Word Routes

Exploring the pathways of our lexicon

Happy Landings on the "Glide Path"

President-Elect Obama says we're "now on a glide path to reduce our forces in Iraq." He also says we're "on a glide path for long-term sustainable economic growth." What's up with all the gliding?

Obama used the line about the "glide path to reduce our forces in Iraq" in a Dec. 1 press conference. Then he talked about the economic "glide path" when he appeared on "Meet the Press" on Dec. 7. So that's two "glide paths" in less than a week for two different policy areas. Is this a verbal tic of the soon-to-be president, akin to New York Mayor Bloomberg overusing the word unconscionable? If it is, Obama's hardly alone: a check of the Congressional Record finds nearly 300 instances of "glide path" being used on the House and Senate floors since 1985. (And that's not including all the committee hearings, which were no doubt glide-y too.)

In its literal sense, as the Visual Thesaurus explains, glide path means "the final path followed by an aircraft as it is landing." The path is usually indicated to the pilot by means of a radio beam. The Oxford English Dictionary has citations back to 1936 and suggests it might be a loan translation from German Gleitweg. Synonyms in the VT wordmap include approach path and glide slope, but neither of these have caught on in the metaphorical sense in which Obama and other politicians have used glide path.

Early extensions of glide path for things beyond airplanes tended to have to do with straightening out the federal economy, much like Obama's "Meet The Press" usage. In June 1973, when the American economy was in a precarious state, Federal Reserve Chairman Arthur F. Burns was quoted by Barron's as saying that "it is possible to keep the economy from overheating, and guide it into a 'glide path' of moderate sustainable economic expansion." Two months later Leonard Silk built on the metaphor in the New York Times: "Keeping the economy on the right glide path for a soft landing will require strong nerves and quick reflexes." In financial terms, a "soft landing" is obviously preferable to that other aviation metaphor: a crash.

When the glide path metaphor is transferred to economics, I think, it doesn't quite... fly. Even if the economy is being steered to a "soft landing," it's still going down, right? Wouldn't we want to get that plane moving upwards, or at least staying level? But the literal idea of coming in for a landing gets a bit lost when the expression is used figuratively. It's sort of like that other aero-financial term in the news: bailout. If a pilot bails out of a plane, that plane is still in big trouble. (And don't get me started on golden parachutes. Why the heck would you want a parachute made of gold?)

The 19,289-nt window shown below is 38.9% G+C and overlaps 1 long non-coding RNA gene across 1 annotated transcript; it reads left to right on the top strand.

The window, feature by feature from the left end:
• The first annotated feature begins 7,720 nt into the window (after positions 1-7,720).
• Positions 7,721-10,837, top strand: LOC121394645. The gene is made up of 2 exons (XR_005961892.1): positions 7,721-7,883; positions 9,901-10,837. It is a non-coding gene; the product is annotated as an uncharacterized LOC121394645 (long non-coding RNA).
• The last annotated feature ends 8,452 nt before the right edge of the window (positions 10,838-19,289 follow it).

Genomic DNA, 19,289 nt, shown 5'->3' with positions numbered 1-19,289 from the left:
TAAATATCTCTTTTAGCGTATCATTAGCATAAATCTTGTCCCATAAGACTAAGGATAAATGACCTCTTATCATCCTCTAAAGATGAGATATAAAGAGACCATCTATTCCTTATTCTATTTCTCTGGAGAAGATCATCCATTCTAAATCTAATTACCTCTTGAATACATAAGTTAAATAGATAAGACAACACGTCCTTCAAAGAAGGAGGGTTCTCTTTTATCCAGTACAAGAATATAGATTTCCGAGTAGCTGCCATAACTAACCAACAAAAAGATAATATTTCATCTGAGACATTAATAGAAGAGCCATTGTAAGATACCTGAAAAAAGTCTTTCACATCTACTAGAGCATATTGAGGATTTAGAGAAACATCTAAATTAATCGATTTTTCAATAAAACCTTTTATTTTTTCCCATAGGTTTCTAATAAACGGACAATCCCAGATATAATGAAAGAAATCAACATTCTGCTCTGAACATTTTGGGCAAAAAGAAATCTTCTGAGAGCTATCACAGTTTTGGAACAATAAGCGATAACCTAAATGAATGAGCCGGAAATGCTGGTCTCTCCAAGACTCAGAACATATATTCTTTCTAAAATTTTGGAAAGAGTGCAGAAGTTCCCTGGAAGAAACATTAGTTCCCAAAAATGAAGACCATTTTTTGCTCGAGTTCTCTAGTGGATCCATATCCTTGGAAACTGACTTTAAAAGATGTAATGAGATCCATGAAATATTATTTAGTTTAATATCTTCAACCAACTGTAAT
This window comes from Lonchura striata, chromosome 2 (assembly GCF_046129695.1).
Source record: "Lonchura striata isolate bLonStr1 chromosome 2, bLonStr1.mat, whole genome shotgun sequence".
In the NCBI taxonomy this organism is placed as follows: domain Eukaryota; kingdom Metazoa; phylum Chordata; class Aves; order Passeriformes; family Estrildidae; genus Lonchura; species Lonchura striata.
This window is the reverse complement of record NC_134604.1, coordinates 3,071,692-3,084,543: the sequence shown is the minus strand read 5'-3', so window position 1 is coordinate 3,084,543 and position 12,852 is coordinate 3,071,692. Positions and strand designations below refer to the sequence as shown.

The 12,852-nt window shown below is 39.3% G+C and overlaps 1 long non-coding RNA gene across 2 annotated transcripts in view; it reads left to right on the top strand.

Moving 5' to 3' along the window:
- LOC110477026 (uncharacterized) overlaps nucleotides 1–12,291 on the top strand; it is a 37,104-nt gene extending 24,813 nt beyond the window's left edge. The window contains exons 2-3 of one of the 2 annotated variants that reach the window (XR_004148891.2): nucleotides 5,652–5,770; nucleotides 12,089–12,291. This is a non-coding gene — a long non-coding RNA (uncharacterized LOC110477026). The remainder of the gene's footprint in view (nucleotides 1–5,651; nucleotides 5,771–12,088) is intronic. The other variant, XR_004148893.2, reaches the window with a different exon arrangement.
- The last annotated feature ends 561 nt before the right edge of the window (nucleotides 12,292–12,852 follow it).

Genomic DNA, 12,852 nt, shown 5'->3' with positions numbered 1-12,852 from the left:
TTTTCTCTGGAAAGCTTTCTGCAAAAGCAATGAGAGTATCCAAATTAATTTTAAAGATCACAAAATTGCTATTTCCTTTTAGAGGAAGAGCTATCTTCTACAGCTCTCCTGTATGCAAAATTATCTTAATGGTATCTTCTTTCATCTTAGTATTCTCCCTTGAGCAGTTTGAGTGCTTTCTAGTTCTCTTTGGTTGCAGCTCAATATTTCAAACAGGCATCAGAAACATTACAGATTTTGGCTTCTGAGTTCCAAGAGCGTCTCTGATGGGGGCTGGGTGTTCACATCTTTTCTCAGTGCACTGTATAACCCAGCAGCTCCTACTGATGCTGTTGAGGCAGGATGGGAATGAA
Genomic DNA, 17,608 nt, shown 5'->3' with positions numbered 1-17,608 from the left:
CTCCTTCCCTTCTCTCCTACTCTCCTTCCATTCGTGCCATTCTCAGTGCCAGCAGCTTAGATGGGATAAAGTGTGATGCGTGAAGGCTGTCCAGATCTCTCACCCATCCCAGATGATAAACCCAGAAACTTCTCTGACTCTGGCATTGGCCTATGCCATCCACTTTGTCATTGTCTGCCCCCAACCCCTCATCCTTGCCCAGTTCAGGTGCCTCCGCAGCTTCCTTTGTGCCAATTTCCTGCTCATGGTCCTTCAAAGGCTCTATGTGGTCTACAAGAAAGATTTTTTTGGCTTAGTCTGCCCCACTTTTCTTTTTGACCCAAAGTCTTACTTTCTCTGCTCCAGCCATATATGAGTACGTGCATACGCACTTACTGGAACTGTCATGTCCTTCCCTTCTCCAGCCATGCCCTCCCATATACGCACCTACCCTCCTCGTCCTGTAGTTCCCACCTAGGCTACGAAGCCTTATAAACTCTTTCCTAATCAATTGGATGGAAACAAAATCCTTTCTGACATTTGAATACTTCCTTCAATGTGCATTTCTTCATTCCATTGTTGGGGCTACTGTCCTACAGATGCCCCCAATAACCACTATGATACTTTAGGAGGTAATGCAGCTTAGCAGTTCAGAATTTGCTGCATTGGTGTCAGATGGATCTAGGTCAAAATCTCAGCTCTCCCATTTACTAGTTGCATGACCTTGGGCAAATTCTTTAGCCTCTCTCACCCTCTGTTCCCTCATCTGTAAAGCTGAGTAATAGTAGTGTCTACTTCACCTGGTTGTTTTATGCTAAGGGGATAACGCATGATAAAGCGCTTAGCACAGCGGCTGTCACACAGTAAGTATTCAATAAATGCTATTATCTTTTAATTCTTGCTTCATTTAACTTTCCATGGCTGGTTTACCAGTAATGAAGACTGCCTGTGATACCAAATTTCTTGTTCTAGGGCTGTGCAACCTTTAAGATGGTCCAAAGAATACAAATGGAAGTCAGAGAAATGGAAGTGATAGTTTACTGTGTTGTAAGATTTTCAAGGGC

In any case, once "glide path" was untethered from its strict aeronautical sense, it could be applied to all sorts of other happy pathways that political and financial leaders would like to chart out. Though folks like longtime Fed Chairman Alan Greenspan have often used the term for optimistic budgetary projections (e.g., "putting the nation on a glide path toward a balanced budget"), the term came to be used for the personal trajectories of individual politicians too. So in May 1991, the New York Times reported that Dick Gephardt was unlikely to seek the following year's Democratic presidential nomination because "as House majority leader, Mr. Gephardt is on a glide path to the speakership." (Gephardt didn't run in '92, but he didn't get to be Speaker either.) Over the course of the 1992 race, pundits frequently weighed in on whether Bill Clinton was on a "glide path" to his party's nomination, and then whether he could continue on that path all the way to the presidency.

Clinton hit some turbulence during that election season, of course, but he was able to straighten out and fly right. It's fitting that an agile politician like Clinton (derided by his critics as "Slick Willie") would be the one to take the "glide" metaphor to new heights — or new lows, depending on your perspective. Obama's regarded as a smooth operator too, but we'll have to wait and see just how smoothly his current "glide paths" go.